Under the PEAK program, licence holders who declare themselves practising are asked to complete both a practice evaluation questionnaire and the online ethics module prior to their licence renewal date. The questionnaire consists of 20 questions on the individual’s engineering practice environment and takes about 20 minutes to complete.
The practitioner will then receive a recommended number of hours of continuing knowledge activities, based on his or her responses, to voluntarily complete and report to PEO prior to their next renewal date. The maximum recommended hours is 30, but this number will almost certainly be reduced based on risk mitigation and quality assurance measures that are part of the licence holder’s practice environment. Annette Bergeron, P.Eng., FEC, chair of PEO’s Continuing Professional Competence Program (CP)2 Task Force, expects the average to come out at 16 hours, or two working days per year.
Those who self-identify as non-practising licence holders will only be asked to declare that they are not practising professional engineering and complete the online ethics module prior to the date of their licence renewal. Non-practising members will not be provided with a recommendation for any hours of additional knowledge or professional development.
It’s important to note that completion of the PEAK program is not mandatory. The Professional Engineers Act (PEA) currently does not allow the association to make continuing professional education compulsory and does not provide PEO with the means to enforce compliance with a mandatory program. Generally, as a regulator, however, PEO is authorized to collect whatever information the association deems is necessary to carry out its public interest mandate. As such, licence holders who do not complete any element of the program in the allotted time will still be able to renew their licence without incident, but their failure to complete elements of the program, however, will be publicly noted on PEO’s online directory of practitioners.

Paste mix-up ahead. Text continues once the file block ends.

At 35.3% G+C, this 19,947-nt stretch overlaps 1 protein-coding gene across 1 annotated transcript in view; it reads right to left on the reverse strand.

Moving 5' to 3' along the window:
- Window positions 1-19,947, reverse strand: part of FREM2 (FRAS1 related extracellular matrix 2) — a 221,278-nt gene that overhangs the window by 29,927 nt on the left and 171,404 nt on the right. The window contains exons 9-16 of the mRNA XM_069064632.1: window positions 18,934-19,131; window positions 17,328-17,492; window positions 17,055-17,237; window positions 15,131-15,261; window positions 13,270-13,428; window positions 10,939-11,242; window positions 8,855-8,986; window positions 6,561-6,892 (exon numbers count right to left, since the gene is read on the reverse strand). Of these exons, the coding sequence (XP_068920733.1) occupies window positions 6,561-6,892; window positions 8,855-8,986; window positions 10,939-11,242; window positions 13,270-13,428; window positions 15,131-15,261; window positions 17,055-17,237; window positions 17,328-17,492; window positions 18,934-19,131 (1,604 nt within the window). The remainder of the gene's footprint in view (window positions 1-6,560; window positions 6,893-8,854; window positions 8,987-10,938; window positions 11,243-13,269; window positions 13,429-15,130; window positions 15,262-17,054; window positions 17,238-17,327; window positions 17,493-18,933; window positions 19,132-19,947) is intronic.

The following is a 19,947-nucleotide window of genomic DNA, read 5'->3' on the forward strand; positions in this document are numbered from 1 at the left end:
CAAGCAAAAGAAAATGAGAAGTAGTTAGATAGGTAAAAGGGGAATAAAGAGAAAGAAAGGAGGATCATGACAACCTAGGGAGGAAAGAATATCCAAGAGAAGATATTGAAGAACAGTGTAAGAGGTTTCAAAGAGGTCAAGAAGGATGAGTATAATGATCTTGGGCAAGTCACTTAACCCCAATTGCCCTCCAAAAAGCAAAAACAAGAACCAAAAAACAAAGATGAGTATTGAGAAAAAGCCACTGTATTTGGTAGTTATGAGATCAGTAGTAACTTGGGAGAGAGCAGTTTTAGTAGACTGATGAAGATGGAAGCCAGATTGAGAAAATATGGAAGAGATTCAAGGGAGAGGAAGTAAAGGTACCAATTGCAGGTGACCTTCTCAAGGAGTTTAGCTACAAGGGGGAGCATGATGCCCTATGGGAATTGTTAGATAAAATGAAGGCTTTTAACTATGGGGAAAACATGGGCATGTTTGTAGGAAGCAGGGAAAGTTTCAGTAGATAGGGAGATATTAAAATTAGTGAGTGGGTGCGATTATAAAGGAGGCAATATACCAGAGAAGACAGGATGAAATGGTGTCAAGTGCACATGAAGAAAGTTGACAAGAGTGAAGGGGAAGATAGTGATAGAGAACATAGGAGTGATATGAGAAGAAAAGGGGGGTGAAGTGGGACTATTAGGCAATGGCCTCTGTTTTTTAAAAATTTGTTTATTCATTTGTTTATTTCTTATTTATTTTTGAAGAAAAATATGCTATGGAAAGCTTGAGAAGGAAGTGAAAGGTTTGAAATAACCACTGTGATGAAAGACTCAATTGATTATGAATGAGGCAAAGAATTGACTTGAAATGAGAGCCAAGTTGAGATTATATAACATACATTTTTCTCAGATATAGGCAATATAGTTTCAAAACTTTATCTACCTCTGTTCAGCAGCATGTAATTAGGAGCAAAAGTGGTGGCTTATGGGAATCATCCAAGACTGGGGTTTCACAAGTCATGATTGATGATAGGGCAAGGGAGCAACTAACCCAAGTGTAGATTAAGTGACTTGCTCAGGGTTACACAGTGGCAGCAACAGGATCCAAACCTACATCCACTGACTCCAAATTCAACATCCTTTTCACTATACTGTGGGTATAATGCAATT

PEAK IS DIFFERENT
PEO has dabbled with continuing professional development (CPD) type efforts in the past, but none ever took root in a meaningful way. As one of the last Canadian engineering regulators with no CPD program in force, PEO was challenged with developing something new and different, and which would earn buy-in from skeptical licence holders.
“There has historically been resistance to traditional CPD proposals, which is why it will be important for licence holders to take the upcoming year to learn how PEAK is different, rather than basing their response on assumptions about CPD and other province’s programs,” says Bergeron.
Practising licence holders may be surprised to learn they can design their own knowledge plan by choosing technical opportunities that align with their specific area of practice. Continuing knowledge activities under the PEAK program are broadly interpreted and can include such things as:
- Reading technical correspondence or journal material;
- Attending informal learning sessions;
- Study groups or “lunch and learn” activity;
- Participating in seminars or technical committees;
- Professional knowledge activities taken to meet the program requirements of another provincial association, a technical association (such as the Ontario Association of Certified Engineering Technicians and Technologists) or an employer;
- Participation at a vendor’s workshop;
- Training sessions on new products or technologies; and
- Online courses.
PEO is not concerned with how an individual learns but, rather, with what they learn. And PEAK program designers say knowledge activities simply must address at least one of the following five core engineering competencies to be considered acceptable: